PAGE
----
Decorative Stone Landscaping
Decorative stone landscaping can be used in both traditional and contemporary landscape design.
Many assume that a decorative stone landscape is one built only of natural stones where the presence of rocks dominates the scene. When we take a more decorative approach to planning a landscape theme, however, the principle of less applies more often than not as the forms we create are primarily used as accents to other, larger forms, or as elements embedded within other types of design.
As its name suggests, decorative stone landscaping is more about creating aesthetics than anything else.
Many times stones are the only thing that can be added to a small area of the yard that would otherwise remain undeveloped. These asymmetrical areas are common in mid-sized yards in the space between the house and the garage. The large amount of shade in such a place makes planting a traditional garden a challenge, and often the area is too oddly shaped to support a full-sized patio.
However, a very small patio and shade garden just large enough for two people to enjoy can be created in such an area Rocks are very integral to the success of such a design because they can be strategically placed to offset the asymmetry of the area and create a new sense of order and system.
Decorative stone landscaping can also be used to add drama and interest to the home itself.
Older brick homes can be greatly accented with a simple gravel bed that is punctuated with rocks placed at key intervals. Whole or crushed stones of varying sizes can be used to create symmetry with a linear run that parallels the wall of the house and extends its façade into the landscape with a new façade.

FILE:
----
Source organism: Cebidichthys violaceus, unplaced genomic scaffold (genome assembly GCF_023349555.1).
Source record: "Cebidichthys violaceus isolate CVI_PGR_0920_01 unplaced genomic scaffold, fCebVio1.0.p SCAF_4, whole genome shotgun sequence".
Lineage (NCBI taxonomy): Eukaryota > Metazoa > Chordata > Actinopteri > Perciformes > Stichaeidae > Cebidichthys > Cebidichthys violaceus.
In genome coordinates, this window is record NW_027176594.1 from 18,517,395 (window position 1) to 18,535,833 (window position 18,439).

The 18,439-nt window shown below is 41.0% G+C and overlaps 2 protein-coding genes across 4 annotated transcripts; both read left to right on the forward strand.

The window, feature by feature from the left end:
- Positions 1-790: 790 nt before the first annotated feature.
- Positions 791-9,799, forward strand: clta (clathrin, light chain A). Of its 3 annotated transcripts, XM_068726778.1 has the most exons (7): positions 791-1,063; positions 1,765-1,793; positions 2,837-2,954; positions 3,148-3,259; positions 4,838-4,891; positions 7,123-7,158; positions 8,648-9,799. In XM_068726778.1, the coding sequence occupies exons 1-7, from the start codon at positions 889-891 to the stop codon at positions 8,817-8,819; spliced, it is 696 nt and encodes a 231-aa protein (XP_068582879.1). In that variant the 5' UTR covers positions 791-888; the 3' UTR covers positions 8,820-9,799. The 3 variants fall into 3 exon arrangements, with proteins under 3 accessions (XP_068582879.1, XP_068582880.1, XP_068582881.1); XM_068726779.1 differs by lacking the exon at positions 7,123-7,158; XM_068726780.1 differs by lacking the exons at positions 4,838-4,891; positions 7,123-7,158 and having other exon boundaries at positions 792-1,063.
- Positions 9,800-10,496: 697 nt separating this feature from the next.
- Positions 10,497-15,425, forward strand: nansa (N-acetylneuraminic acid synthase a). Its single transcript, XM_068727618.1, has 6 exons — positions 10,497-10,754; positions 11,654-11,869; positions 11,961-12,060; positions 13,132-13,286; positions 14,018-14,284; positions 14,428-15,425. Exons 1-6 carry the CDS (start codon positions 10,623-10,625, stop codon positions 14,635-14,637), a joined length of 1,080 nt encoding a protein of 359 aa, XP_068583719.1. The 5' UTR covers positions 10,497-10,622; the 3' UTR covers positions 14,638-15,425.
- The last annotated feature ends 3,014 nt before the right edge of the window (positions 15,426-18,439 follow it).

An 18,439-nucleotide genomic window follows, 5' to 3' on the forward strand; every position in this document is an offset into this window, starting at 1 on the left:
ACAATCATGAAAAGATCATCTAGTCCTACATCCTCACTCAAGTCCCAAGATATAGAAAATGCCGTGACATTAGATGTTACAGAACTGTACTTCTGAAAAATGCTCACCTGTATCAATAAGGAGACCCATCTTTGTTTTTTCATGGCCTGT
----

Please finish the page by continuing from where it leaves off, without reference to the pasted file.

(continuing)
Creating such a design with rocks first and then adding flower beds and hedges in key places is often the key to transforming the entire front façade of an older brick home built in the 1950s or early 1960s. Such a look is often enough to make the home look almost brand new.
Contemporary garden design also makes heavy use of stone landscaping.
In order to maintain its strict adherence to minimalism, a contemporary garden must minimize vegetation and use elements that catch the eye with unique geometry and challenging perspectives. A variety of stone types can be used to achieve this effect. Plain white and gray stones of small and medium size can be used to create the garden bed. Larger black stones can then be placed in corners or used as central focal points.
The key is to use a stone like cut granite, marble, or quartzite that will reflect the light and expand the garden’s sense of proportion. Mirrors and stainless steel decorations are often used in conjunction with these rocks to magnify the garden’s optical presence and reflectivity even further.
This creates a wonderful sense of style before any plant material is added.
When professionally designed, every contemporary garden can be built true to the ideals of minimalism and low maintenance that define this genre of outdoor art.